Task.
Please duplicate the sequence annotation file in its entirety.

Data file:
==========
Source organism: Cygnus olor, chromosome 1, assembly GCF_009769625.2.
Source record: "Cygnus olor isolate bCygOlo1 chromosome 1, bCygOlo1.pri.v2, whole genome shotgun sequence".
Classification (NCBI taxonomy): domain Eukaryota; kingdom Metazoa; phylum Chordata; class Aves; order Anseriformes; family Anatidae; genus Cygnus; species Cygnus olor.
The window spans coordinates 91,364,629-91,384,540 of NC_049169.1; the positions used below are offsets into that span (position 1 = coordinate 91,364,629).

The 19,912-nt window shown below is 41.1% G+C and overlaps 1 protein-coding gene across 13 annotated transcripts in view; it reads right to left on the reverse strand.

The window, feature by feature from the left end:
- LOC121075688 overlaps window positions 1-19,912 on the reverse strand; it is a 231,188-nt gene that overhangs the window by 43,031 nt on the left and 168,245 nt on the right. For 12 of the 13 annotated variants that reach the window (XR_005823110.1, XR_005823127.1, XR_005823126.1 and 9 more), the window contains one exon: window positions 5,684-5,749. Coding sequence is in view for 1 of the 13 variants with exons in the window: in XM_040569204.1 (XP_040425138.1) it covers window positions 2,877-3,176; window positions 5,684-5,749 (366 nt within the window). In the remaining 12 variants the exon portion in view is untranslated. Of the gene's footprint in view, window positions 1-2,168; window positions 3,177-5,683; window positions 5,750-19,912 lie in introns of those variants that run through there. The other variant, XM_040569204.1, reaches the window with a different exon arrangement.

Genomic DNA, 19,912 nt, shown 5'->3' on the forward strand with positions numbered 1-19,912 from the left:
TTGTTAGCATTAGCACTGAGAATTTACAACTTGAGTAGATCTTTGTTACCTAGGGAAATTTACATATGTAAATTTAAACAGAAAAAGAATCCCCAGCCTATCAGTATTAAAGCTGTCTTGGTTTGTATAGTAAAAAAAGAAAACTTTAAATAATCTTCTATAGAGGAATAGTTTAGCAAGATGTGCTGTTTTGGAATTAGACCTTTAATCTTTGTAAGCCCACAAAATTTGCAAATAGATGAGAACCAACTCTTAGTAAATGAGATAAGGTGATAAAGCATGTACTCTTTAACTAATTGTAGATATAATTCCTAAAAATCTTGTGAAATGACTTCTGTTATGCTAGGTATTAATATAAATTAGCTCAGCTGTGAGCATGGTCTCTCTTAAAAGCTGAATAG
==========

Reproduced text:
Source organism: Cygnus olor, chromosome 1, assembly GCF_009769625.2.
Source record: "Cygnus olor isolate bCygOlo1 chromosome 1, bCygOlo1.pri.v2, whole genome shotgun sequence".
Classification (NCBI taxonomy): domain Eukaryota; kingdom Metazoa; phylum Chordata; class Aves; order Anseriformes; family Anatidae; genus Cygnus; species Cygnus olor.
The window spans coordinates 91,364,629-91,384,540 of NC_049169.1; the positions used below are offsets into that span (position 1 = coordinate 91,364,629).

The 19,912-nt window shown below is 41.1% G+C and overlaps 1 protein-coding gene across 13 annotated transcripts in view; it reads right to left on the reverse strand.

The window, feature by feature from the left end:
- LOC121075688 overlaps window positions 1-19,912 on the reverse strand; it is a 231,188-nt gene that overhangs the window by 43,031 nt on the left and 168,245 nt on the right. For 12 of the 13 annotated variants that reach the window (XR_005823110.1, XR_005823127.1, XR_005823126.1 and 9 more), the window contains one exon: window positions 5,684-5,749. Coding sequence is in view for 1 of the 13 variants with exons in the window: in XM_040569204.1 (XP_040425138.1) it covers window positions 2,877-3,176; window positions 5,684-5,749 (366 nt within the window). In the remaining 12 variants the exon portion in view is untranslated. Of the gene's footprint in view, window positions 1-2,168; window positions 3,177-5,683; window positions 5,750-19,912 lie in introns of those variants that run through there. The other variant, XM_040569204.1, reaches the window with a different exon arrangement.

Genomic DNA, 19,912 nt, shown 5'->3' on the forward strand with positions numbered 1-19,912 from the left:
TTGTTAGCATTAGCACTGAGAATTTACAACTTGAGTAGATCTTTGTTACCTAGGGAAATTTACATATGTAAATTTAAACAGAAAAAGAATCCCCAGCCTATCAGTATTAAAGCTGTCTTGGTTTGTATAGTAAAAAAAGAAAACTTTAAATAATCTTCTATAGAGGAATAGTTTAGCAAGATGTGCTGTTTTGGAATTAGACCTTTAATCTTTGTAAGCCCACAAAATTTGCAAATAGATGAGAACCAACTCTTAGTAAATGAGATAAGGTGATAAAGCATGTACTCTTTAACTAATTGTAGATATAATTCCTAAAAATCTTGTGAAATGACTTCTGTTATGCTAGGTATTAATATAAATTAGCTCAGCTGTGAGCATGGTCTCTCTTAAAAGCTGAATAG